Ben Fried started as a Streetsblog reporter in 2008 and led the site as editor-in-chief from 2010 to 2018. He lives in Ditmas Park, Brooklyn, with his wife.
Our old site design had a good run, but it was clearly time to implement a modern interface better suited for the breadth of coverage that Streetsblog reporters and editors now produce.
We mentioned it briefly last week, but Trump advisor Steve Bannon’s comments to the Hollywood Reporter about infrastructure are worth a closer look. It helps explain why Democrats like Chuck Schumer and Nancy Pelosi are making a grave mistake when they line up to help Trump implement this plan. Bannon is the propagandist who entered the Trump campaign team after […]
Last week, on the day after the election, I watched as Chuck Schumer and Andrew Cuomo, Democrats who represent my state, said they could find common ground with Donald Trump, with Cuomo specifically mentioning “infrastructure” as a potential area of collaboration. We responded with a post explaining why this was a strategic mistake in terms of transportation policy. Today […]
America just elected Donald Trump, who got a foothold in national politics by fanning a conspiracy about Barack Obama’s country of origin, who ran a campaign premised on a naked appeal to racist anger and resentment, who shredded every norm of conduct on his way to the presidency. He’s going to occupy the White House […]
The Seattle region’s 62-mile transit expansion plan has some serious flaws. Namely, the city of Seattle, where the ridership needs are greatest, gets short shrift compared to suburban areas. Zach Shaner at Seattle Transit Blog argues that ST3, as the plan is called, also gets a lot right. Instead of running on defunct freight tracks or operating at-grade […]
Read Doug Trumm’s post at the Urbanist about Sound Transit’s $50 billion, 25-year expansion plan, known as ST3, which the agency revealed yesterday. It’s ambitious in scope, but will the new lines meet the region’s most pressing transit needs? Piecing together the project list has been an exercise in regional politics, since voters will decide this November whether […]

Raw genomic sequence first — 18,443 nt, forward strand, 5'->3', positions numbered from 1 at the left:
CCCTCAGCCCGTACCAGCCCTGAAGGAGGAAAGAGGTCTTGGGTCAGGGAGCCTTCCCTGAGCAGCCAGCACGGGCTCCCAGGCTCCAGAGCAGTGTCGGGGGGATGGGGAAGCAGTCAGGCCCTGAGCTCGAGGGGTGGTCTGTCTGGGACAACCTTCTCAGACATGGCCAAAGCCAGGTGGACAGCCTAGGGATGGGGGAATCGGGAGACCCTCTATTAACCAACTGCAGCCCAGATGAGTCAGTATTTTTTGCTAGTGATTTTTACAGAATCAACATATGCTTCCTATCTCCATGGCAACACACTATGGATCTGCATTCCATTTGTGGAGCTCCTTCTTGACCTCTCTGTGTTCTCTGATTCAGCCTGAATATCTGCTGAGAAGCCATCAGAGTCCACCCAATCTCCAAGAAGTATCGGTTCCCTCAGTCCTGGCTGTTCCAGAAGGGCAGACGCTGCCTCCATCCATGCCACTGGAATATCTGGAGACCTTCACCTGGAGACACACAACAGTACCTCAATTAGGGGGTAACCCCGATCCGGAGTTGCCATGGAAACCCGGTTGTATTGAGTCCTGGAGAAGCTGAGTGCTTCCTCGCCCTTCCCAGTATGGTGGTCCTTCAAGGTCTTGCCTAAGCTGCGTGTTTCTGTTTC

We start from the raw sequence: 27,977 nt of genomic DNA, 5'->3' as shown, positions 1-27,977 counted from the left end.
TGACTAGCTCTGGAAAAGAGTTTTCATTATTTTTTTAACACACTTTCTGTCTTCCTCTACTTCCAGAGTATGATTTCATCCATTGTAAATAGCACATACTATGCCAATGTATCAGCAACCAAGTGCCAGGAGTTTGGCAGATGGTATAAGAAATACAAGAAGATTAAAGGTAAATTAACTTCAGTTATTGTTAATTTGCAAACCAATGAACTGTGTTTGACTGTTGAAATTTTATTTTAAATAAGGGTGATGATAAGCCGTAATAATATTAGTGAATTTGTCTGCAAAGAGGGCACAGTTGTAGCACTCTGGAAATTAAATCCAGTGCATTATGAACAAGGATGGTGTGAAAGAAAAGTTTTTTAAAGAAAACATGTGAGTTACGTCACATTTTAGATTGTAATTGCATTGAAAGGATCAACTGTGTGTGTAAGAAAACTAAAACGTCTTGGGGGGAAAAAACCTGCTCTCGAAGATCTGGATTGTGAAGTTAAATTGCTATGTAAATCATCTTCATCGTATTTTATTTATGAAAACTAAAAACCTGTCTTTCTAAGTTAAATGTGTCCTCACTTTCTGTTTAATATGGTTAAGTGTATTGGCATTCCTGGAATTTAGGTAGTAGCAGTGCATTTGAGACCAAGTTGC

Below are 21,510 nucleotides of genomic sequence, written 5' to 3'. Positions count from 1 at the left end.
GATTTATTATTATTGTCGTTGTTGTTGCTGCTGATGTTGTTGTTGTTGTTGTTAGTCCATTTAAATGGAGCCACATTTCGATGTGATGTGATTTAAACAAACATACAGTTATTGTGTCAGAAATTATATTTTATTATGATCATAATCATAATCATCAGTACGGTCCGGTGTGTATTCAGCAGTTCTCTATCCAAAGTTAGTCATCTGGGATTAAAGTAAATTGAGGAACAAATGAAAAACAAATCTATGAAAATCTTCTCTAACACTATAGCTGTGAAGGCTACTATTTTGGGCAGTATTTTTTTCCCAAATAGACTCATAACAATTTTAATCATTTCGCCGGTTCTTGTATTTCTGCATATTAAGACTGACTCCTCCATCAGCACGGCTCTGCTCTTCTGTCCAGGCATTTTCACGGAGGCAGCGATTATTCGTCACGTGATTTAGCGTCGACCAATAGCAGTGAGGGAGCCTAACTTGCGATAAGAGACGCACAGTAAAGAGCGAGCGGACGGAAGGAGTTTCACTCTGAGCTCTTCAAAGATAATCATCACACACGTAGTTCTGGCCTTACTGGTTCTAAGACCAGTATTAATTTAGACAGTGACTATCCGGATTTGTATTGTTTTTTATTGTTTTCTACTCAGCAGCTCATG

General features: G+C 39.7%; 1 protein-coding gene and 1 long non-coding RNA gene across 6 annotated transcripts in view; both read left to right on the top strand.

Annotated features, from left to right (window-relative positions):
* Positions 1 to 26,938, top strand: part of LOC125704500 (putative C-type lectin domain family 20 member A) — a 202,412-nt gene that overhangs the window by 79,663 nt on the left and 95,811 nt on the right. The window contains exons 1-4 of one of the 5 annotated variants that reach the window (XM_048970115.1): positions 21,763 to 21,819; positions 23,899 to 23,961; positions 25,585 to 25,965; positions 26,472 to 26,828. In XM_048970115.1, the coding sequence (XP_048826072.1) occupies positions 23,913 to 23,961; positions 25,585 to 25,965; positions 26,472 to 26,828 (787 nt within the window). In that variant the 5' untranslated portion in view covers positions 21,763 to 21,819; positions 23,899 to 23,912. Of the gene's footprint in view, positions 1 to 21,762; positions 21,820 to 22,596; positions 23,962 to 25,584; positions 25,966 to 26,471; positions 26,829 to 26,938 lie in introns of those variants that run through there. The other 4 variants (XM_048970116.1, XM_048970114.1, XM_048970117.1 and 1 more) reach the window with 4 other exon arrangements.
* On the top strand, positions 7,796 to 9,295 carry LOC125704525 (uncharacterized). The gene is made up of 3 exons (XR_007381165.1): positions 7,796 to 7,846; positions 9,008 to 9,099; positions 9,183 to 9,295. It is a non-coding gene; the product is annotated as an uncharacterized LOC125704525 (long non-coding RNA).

Your city may have a complete streets policy. Your mayor may say all the right things about making streets work for walking, biking, and transit. But if the inner workings of government — city budgets, agency protocols — aren’t set up to enable big street design breakthroughs, all you’ll get are scattershot improvements. Writing for Network blog Broken Sidewalk, Chris […]
Yesterday, Maryland Governor Larry Hogan announced that a contractor has been selected to build the 14-mile Purple Line light rail in DC’s Maryland suburbs. It’s a milestone and a major relief following Hogan’s long history of brinkmanship with the project. Kelli Raboy at Greater Greater Washington posted the happy news: After Marylanders elected Governor Larry Hogan […]
It’s always interesting to see what mayoral candidates say about streets and transportation in a public debate. Who’s done their homework on transportation policy? Who understands in their gut why better streets for walking, biking, and transit are good for the city? Which candidates are willing to take a stand on these issues while making their case to voters? Most […]
If you could point to one aspect of American transportation policy that’s more disastrous than all the others, expanding highways and roads to the point of absurdity is probably it. In northeast Ohio, cities like Cleveland and Akron were hollowed out by highway building, but the state DOT still privileges road expansion instead of maintenance or investment in transit, […]
Just a few months after Houston reorganized its bus network to provide more frequent service where more people can use it — without increasing the operating budget — ridership is already on the upswing. A lot goes in to bus network analysis and how to put scarce resources to better use. But some inefficiencies clearly stand out on a […]